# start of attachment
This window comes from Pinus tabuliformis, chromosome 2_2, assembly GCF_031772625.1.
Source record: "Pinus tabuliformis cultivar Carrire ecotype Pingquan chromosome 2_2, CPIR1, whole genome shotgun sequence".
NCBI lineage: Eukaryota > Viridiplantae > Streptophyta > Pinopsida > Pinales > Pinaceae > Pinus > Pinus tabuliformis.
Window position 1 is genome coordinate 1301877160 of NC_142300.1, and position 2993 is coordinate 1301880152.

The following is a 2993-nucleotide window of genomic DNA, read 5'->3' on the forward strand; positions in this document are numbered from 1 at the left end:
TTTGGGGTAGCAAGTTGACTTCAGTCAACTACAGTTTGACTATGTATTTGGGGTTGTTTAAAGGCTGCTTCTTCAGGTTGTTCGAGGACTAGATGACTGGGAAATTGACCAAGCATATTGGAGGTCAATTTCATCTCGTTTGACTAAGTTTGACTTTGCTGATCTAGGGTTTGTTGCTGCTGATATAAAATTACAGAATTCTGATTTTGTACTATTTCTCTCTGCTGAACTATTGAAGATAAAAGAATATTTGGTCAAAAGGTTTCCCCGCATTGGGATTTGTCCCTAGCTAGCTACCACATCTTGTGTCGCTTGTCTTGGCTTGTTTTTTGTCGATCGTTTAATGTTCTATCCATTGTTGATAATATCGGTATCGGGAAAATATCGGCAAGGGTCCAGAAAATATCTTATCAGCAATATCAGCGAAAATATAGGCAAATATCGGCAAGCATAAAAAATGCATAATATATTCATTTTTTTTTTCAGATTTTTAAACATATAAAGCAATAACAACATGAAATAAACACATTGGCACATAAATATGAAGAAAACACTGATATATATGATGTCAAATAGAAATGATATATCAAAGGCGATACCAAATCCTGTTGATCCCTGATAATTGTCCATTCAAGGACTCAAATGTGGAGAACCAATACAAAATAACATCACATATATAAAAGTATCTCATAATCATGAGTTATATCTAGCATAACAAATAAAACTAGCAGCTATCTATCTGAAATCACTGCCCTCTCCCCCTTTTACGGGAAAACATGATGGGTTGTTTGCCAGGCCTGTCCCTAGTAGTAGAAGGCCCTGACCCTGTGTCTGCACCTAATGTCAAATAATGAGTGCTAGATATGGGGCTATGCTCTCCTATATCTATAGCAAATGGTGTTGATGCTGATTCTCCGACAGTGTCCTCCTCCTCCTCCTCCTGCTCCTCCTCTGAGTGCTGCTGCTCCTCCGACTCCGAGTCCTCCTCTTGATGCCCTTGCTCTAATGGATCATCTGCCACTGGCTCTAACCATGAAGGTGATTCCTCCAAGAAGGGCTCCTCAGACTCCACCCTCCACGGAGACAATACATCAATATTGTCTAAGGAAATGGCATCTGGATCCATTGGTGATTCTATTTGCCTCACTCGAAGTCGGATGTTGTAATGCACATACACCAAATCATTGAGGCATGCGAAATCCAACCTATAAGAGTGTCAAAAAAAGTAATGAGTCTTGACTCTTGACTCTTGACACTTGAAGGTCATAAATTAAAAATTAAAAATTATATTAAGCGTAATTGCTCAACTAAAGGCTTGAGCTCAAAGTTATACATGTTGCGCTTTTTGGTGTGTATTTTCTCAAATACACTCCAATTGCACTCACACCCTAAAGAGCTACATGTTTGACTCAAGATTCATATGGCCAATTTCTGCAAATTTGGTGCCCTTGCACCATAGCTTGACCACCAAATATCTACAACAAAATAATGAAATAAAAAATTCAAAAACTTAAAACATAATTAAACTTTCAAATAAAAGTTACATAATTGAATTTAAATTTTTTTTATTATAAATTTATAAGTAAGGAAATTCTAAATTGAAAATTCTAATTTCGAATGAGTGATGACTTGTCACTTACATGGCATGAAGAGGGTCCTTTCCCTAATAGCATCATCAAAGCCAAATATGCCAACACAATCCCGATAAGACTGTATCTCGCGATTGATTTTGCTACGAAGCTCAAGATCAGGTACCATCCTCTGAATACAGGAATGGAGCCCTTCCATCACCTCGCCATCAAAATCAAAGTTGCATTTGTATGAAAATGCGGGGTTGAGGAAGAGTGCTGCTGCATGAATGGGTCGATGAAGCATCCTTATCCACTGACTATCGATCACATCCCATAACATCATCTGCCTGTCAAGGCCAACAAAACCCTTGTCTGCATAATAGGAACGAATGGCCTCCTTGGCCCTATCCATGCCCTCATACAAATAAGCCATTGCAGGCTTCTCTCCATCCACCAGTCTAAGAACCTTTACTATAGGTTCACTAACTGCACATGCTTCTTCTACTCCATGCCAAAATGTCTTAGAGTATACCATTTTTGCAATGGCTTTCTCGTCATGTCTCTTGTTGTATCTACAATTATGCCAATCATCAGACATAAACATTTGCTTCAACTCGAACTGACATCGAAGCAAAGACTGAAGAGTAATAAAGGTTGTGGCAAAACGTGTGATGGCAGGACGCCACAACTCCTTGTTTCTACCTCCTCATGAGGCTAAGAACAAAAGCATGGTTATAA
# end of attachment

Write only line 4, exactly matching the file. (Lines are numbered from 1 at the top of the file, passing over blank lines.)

Window position 1 is genome coordinate 1301877160 of NC_142300.1, and position 2993 is coordinate 1301880152.